Chinese Watercress Soup-Nutrient-rich watercress served as soup is popular soup in Chinese household. Sai Yong Choy Tong is suitable for everyday consumption and can be part of confinement food as well.
Sai Yong Choy Tong reminds me of mom. Mom made this soup so often. It’s so simple yet it’s very flavorful. My mom sometimes made it with pork ribs but somehow the sight of pork ribs was a turn off to my brother. So mom usually made it with a little bit of chicken meat. My sister in law will make this soup without any meat at all but with lots of garlic, which is very tasty too.
10 years ago, watercress is unheard of here in the U.S. But now major grocery stores carry watercress as a salad.
Watercress is dirt cheap in Indonesia and I believe everywhere in Southeast Asia. Literally “dirt cheap” because they grow near the “gutter” (at least in Indonesia) and people just pick them up and wash them thoroughly with salt and vinegar before cooking. The watercress here in the U.S. is really clean and “good” looking and of course cultivated, not in a “gutter” lol!
Mom also likes to add red dates and goji berries to the soup. I remember when I was still doing my confinement , mom would make this soup too by adding more ginger, sesame oil, and also a little bit of cooking wine.
If you have not tried watercress soup before, I highly recommend it because it’s very easy to make yet it’s so tasty and nutritious!
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*Recipe is written for 6-quart Instant Pot. Cooking time should remain the same for 8-quart size but will take longer to pressurize. For mini duo (3-quart), I suggest to half the recipe and use the same amount of time to cook*
Chinese Watercress Soup (Sai Yong Choy Tong)
- 6 cups chicken broth
- 300 gr fresh Chinese watercress washed
- 4 cloves garlic peeled and smashed with side of the knife
- 2 slices of 3-inch fresh ginger peeled and lightly bruised to release flavor
- 200 gr boneless skinless chicken thighs cut into small bite size
- 8 red dates
- 1 large tomato quartered
- 10 gr dry squid optional
- ¼ cup goji berries washed
- 1 Tbsp Better than bouillon or 1 cube chicken bouillon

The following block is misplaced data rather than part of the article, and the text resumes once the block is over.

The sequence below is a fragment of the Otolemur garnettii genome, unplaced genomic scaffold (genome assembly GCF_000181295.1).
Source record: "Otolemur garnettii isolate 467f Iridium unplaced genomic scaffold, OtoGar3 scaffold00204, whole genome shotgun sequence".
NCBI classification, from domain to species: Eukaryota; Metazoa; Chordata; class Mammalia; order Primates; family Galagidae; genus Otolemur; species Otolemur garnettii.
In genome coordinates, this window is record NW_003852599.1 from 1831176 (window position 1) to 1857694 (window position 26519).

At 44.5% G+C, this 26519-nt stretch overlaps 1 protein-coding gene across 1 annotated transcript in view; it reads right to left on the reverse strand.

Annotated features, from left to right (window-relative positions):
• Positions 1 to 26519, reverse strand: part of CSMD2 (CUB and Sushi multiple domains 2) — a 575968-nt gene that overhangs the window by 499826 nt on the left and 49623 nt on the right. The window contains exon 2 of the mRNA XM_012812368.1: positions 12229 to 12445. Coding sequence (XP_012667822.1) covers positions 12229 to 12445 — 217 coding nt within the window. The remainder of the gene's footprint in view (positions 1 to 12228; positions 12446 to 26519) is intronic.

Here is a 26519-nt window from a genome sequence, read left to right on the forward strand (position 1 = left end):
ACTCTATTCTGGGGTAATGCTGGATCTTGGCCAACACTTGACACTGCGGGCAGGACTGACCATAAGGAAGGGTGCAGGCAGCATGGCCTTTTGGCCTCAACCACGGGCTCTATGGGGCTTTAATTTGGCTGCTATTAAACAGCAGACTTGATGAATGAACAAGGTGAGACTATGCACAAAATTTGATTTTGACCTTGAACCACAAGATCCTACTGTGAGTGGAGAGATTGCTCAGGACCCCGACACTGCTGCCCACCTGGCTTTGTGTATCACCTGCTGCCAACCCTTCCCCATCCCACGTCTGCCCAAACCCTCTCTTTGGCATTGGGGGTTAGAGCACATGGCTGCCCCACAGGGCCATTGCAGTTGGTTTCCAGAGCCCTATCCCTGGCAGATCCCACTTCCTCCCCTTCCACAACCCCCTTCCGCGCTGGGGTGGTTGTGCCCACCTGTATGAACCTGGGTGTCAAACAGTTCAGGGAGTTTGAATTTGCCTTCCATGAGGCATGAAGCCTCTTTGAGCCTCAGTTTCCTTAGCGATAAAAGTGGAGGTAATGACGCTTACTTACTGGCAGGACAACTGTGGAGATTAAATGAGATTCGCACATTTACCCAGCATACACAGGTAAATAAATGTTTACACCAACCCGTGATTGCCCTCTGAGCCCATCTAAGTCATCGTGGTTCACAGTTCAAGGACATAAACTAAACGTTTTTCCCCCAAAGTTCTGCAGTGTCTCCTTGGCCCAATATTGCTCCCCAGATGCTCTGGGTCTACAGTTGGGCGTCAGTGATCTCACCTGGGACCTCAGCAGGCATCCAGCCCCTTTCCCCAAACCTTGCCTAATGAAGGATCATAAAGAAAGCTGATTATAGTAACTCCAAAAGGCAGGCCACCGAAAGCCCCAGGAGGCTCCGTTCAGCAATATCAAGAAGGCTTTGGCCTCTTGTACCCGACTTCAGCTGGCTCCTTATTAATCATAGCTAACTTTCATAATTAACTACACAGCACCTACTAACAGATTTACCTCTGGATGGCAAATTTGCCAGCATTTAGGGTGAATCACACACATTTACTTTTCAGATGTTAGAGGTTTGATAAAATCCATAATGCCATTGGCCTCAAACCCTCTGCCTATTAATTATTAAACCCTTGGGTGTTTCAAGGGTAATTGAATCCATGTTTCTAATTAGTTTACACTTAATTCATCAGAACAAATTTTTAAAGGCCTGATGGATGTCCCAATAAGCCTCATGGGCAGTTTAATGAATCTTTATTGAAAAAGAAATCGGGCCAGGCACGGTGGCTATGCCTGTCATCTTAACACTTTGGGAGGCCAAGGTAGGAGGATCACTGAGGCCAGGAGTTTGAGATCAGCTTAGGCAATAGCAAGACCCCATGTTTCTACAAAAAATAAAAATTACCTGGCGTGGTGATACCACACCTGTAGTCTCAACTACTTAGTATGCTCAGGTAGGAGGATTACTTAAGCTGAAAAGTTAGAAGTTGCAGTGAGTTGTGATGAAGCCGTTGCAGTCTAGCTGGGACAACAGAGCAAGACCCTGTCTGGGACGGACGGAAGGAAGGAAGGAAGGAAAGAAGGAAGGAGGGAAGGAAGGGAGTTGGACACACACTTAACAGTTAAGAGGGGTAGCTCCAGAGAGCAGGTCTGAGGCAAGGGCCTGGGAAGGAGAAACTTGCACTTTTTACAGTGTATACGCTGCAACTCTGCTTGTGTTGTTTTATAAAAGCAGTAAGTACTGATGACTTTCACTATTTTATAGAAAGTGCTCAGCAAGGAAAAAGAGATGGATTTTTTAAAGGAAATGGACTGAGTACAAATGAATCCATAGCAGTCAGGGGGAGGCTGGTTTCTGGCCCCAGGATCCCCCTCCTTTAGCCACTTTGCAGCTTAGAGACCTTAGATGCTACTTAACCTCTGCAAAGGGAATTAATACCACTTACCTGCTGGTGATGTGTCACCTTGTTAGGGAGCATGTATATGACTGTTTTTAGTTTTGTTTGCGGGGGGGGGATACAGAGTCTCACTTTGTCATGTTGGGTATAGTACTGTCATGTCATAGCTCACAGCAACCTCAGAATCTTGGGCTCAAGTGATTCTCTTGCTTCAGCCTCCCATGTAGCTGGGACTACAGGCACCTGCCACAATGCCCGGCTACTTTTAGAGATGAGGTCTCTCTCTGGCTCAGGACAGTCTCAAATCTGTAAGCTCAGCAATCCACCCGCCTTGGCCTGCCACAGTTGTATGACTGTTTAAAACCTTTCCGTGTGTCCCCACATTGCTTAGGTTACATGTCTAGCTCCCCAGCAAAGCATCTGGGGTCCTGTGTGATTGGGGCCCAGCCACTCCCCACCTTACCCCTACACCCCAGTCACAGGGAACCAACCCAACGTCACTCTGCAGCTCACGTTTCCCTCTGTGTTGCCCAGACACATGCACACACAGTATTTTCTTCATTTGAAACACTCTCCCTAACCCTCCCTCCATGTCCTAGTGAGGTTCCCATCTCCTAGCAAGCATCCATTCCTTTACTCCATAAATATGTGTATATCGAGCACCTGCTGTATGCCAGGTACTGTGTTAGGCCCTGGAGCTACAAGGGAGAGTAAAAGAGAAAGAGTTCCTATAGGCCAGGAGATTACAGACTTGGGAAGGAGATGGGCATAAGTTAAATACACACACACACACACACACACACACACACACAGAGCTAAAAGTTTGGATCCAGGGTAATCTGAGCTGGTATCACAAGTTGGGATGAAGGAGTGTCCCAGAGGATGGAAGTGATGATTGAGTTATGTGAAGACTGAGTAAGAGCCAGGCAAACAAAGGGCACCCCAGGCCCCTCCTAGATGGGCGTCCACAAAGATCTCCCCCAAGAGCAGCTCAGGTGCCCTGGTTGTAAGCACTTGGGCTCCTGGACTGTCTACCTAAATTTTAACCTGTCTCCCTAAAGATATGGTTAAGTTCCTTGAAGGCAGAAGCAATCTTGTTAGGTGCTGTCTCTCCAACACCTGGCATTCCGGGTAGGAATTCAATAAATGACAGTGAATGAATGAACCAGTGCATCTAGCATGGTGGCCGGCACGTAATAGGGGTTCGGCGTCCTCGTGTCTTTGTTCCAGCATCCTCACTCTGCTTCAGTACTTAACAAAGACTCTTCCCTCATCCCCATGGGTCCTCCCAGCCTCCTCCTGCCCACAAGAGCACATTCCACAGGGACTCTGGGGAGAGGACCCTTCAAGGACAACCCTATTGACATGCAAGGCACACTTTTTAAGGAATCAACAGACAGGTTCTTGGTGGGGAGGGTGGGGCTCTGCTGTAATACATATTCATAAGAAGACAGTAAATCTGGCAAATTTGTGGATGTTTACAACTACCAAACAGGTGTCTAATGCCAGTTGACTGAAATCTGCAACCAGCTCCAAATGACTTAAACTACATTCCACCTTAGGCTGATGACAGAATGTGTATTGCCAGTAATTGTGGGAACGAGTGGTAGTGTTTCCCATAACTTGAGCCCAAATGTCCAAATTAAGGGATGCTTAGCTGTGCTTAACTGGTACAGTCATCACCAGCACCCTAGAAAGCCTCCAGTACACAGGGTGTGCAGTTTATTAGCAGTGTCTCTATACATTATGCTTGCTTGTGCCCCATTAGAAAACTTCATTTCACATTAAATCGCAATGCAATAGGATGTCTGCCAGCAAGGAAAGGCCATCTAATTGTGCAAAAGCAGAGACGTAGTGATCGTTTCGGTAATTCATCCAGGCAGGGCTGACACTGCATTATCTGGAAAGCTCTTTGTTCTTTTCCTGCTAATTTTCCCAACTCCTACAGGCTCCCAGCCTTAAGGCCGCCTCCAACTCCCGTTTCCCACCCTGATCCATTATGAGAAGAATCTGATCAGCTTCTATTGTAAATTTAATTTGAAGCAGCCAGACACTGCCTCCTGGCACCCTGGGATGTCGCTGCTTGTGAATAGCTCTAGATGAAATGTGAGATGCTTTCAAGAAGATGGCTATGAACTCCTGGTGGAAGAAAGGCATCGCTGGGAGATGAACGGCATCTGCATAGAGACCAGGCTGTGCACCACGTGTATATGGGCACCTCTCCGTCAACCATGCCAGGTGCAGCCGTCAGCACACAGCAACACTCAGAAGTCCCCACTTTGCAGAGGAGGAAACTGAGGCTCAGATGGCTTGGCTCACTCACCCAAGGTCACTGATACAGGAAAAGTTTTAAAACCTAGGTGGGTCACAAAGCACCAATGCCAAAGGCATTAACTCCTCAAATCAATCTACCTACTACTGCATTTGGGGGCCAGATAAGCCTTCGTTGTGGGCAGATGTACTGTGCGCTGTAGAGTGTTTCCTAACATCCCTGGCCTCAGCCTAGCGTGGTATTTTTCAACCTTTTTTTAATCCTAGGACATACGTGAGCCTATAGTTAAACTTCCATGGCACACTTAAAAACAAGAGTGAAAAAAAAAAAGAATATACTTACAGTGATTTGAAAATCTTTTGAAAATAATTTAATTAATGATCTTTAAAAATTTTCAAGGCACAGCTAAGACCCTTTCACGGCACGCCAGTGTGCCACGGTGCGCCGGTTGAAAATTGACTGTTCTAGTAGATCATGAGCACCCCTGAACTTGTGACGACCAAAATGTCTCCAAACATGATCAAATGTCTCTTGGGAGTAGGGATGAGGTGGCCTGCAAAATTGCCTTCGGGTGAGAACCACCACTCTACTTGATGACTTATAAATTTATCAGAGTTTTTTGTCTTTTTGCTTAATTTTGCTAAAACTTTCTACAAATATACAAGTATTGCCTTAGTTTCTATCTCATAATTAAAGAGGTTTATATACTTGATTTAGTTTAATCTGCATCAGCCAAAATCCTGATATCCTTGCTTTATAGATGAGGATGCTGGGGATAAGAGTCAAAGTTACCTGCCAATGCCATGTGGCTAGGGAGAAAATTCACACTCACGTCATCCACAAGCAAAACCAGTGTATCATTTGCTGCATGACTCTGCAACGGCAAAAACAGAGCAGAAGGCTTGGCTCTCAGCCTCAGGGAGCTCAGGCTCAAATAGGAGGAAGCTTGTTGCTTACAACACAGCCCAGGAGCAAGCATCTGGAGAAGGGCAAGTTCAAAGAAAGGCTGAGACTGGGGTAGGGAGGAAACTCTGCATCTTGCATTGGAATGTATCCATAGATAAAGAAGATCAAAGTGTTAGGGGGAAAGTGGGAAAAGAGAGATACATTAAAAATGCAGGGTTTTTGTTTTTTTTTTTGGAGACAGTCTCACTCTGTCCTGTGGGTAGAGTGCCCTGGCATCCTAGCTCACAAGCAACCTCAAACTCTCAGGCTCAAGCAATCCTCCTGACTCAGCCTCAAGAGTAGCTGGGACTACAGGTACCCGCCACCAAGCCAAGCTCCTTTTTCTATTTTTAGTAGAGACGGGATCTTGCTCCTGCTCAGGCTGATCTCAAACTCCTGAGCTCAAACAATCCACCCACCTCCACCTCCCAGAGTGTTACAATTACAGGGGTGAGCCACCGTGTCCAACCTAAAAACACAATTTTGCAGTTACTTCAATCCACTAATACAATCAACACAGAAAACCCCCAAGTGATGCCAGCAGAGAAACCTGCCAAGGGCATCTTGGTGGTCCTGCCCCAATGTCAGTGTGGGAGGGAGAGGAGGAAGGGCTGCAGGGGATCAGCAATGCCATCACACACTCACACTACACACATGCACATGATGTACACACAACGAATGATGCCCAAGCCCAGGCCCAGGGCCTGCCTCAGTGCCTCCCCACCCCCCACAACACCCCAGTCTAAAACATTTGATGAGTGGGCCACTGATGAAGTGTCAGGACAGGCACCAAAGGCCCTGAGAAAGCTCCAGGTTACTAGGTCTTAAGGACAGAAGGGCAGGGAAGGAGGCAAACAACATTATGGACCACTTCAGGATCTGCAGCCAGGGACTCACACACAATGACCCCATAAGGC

- ½ tsp sugar or more to taste
- Salt to taste
Cooking equipment recommended (use either one):
Cooking with instant pot:
- Place all the ingredients in the insert of instant pot, except for goji berries, salt and sugar. Pressure cook on high for 5 minutes. Wait for 1 minute and then turn the steam handle to venting. Open the lid carefully. Stir in goji berries and the residual heat will soften the berries. Season with salt and sugar to taste.
Cooking on stove-top:
- Place chicken broth in a pot and bring to a boil. Add garlic, ginger, chicken pieces, dry squid (if using), better than bouillon (or bouillon cube) and red dates. Lower the heat and let it simmer for about 15 minutes. Add the watercress and tomato, cook for another 10 minutes or until the watercress and its stems are soft. Add goji berries last and cook for another 5 minutes. Season with salt to your taste. Remove from the heat and serve while it is hot
Cooking with a slow cooker:
- Place all the ingredients in the insert of the slow cooker, except for goji berries, salt and sugar. Adjust the setting to cook on low for 4 hours.
- After that, stir in goji berries and the residual heat will soften the berries. Season with salt and sugar to taste.
You might want to check out:
Soup/Stew Recipe Collection
Instant Pot Recipe Collection
I love watercress so I’m definitely making this! Is this dish good for freezing?
Hi Jayme, this soup is not so suitable for freezing though. Freezing will affect the texture of the veggies.
Hi can i use a slow cooker for this recipe?
Hi Isabel, absolutely. I have included the instruction for a slow cooker!
Loving the look of this recipe. I would like to make it for a friend once she has given birth. I hope you do not mind me asking: Does it reheat well or does it affect the watercress?
Hi Afra, it reheats well.
Thank you so much for you answer! I will certainly try it 🙂
I loved the recipe—it was perfect here in Wisconsin for confinement:) I didn’t have the berries or the dates, so I added carrots. I got the watercress from a local stream (great in spring) and threw in some bacon:) I would never have thought of this so thanks so much for posting the recipe. I also enjoyed the article about post pregnancy confinement and the Chinese cultural significance, so thank you for expanding my horizons:)
Hi Jen, ha..ha…it’s totally fitting for the “confinement” we are going through now. This recipe is totally flexible. I bet you got some nice flavor from the bacon! It’s so great that you can get fresh watercress from your local stream! I’m glad you enjoyed the article about Chinese confinement 🙂 It’s pretty interesting and unusual for sure. Thank you for trying the recipe and for your feedback. I appreciate it!
I love this soup!
Thanks for sharing the recipe..
I know! Reminds me of childhood!